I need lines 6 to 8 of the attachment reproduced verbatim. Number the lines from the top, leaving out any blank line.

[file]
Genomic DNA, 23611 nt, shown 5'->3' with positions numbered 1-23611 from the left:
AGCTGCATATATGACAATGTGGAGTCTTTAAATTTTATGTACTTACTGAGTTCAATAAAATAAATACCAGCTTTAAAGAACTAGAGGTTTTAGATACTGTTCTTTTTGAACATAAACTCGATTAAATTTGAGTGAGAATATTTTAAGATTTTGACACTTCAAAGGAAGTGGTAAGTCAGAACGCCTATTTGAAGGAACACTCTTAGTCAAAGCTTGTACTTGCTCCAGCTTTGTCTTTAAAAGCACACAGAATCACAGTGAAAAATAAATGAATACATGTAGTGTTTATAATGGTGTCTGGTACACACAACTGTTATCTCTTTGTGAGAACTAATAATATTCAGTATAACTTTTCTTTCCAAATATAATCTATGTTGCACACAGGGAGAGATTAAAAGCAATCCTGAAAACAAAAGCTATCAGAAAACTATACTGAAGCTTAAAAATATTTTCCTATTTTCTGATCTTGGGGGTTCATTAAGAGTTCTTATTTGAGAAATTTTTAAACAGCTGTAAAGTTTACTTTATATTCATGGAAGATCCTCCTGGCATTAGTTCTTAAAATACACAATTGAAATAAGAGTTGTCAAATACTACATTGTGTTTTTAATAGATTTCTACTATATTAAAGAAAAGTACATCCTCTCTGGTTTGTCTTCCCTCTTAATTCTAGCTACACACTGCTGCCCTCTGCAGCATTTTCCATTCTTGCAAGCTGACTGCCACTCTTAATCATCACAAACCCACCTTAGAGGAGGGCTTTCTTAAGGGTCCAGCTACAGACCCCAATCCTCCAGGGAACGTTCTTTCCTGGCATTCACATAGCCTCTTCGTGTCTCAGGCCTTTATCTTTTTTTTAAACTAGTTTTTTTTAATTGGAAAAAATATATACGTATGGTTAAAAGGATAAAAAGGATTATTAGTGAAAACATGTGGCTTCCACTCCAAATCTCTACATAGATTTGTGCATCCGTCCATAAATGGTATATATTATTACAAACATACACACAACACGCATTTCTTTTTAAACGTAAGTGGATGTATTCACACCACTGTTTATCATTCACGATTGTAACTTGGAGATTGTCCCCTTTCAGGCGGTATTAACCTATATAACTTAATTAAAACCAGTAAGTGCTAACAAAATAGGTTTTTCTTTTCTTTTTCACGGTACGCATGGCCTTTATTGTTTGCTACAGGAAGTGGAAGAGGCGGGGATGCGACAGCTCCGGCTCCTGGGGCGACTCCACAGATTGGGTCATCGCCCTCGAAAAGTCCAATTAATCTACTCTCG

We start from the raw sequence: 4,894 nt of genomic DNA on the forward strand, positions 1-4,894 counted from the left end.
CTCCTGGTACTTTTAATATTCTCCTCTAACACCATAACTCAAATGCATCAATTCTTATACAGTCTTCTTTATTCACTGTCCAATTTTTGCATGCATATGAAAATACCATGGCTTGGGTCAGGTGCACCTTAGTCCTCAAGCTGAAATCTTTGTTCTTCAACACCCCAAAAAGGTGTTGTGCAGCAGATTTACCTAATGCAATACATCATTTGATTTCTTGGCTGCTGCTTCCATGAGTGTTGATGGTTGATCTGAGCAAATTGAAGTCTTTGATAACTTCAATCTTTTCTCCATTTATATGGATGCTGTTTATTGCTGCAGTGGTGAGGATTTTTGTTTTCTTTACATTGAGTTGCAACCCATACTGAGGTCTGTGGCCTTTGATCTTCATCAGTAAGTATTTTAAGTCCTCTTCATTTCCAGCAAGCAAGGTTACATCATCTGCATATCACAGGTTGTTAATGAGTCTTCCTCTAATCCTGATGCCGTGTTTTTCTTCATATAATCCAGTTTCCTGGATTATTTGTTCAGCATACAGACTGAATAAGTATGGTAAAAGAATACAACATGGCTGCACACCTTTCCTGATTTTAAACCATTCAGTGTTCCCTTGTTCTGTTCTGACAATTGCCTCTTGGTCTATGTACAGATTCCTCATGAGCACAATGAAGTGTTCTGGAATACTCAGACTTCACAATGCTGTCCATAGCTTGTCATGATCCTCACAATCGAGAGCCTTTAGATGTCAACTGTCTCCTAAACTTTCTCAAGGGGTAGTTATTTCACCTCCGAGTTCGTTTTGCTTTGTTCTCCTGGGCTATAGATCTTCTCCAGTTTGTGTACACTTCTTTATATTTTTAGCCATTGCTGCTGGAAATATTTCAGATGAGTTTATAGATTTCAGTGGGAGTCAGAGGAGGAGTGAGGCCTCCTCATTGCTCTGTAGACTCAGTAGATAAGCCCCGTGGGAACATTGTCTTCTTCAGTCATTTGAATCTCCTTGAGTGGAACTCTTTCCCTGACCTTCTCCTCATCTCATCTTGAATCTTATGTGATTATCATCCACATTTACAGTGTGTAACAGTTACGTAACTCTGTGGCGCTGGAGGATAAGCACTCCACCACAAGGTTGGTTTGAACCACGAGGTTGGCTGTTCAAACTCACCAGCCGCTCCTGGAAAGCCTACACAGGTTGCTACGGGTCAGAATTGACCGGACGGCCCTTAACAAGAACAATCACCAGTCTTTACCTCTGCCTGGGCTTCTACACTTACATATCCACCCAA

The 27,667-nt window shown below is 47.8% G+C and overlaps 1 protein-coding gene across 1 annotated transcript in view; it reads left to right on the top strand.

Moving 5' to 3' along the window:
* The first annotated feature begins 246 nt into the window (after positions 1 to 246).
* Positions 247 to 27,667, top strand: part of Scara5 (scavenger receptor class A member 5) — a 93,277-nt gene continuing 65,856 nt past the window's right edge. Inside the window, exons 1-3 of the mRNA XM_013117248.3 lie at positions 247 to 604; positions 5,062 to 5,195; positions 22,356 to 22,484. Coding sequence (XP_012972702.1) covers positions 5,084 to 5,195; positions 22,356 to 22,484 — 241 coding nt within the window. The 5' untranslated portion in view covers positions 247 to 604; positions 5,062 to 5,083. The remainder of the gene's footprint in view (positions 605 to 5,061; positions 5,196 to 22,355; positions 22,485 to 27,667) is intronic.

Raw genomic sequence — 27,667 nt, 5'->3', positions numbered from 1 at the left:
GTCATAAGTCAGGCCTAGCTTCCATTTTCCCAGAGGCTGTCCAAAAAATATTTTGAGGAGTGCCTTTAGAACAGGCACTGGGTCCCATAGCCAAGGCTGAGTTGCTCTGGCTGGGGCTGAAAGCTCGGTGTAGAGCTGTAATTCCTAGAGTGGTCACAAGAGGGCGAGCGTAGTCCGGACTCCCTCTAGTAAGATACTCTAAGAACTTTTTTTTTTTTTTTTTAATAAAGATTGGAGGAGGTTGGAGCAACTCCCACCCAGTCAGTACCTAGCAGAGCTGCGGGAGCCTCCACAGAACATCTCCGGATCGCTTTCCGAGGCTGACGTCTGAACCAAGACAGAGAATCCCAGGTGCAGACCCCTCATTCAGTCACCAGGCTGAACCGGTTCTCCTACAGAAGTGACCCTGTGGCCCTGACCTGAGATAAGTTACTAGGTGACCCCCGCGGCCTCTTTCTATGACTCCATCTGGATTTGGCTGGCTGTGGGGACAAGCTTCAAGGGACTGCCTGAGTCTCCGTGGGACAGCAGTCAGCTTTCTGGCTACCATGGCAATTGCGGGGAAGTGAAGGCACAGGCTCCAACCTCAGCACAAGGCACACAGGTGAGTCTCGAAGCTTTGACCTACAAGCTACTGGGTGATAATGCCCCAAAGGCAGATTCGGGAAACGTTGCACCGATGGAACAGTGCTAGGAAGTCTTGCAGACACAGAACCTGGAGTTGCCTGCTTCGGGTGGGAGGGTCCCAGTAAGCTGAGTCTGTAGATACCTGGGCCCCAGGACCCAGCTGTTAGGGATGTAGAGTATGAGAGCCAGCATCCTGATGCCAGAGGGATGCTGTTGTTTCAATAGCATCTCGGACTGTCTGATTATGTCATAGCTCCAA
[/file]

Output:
Moving 5' to 3' along the window:
* The first annotated feature begins 246 nt into the window (after positions 1 to 246).
* Positions 247 to 27,667, top strand: part of Scara5 (scavenger receptor class A member 5) — a 93,277-nt gene continuing 65,856 nt past the window's right edge. Inside the window, exons 1-3 of the mRNA XM_013117248.3 lie at positions 247 to 604; positions 5,062 to 5,195; positions 22,356 to 22,484. Coding sequence (XP_012972702.1) covers positions 5,084 to 5,195; positions 22,356 to 22,484 — 241 coding nt within the window. The 5' untranslated portion in view covers positions 247 to 604; positions 5,062 to 5,083. The remainder of the gene's footprint in view (positions 605 to 5,061; positions 5,196 to 22,355; positions 22,485 to 27,667) is intronic.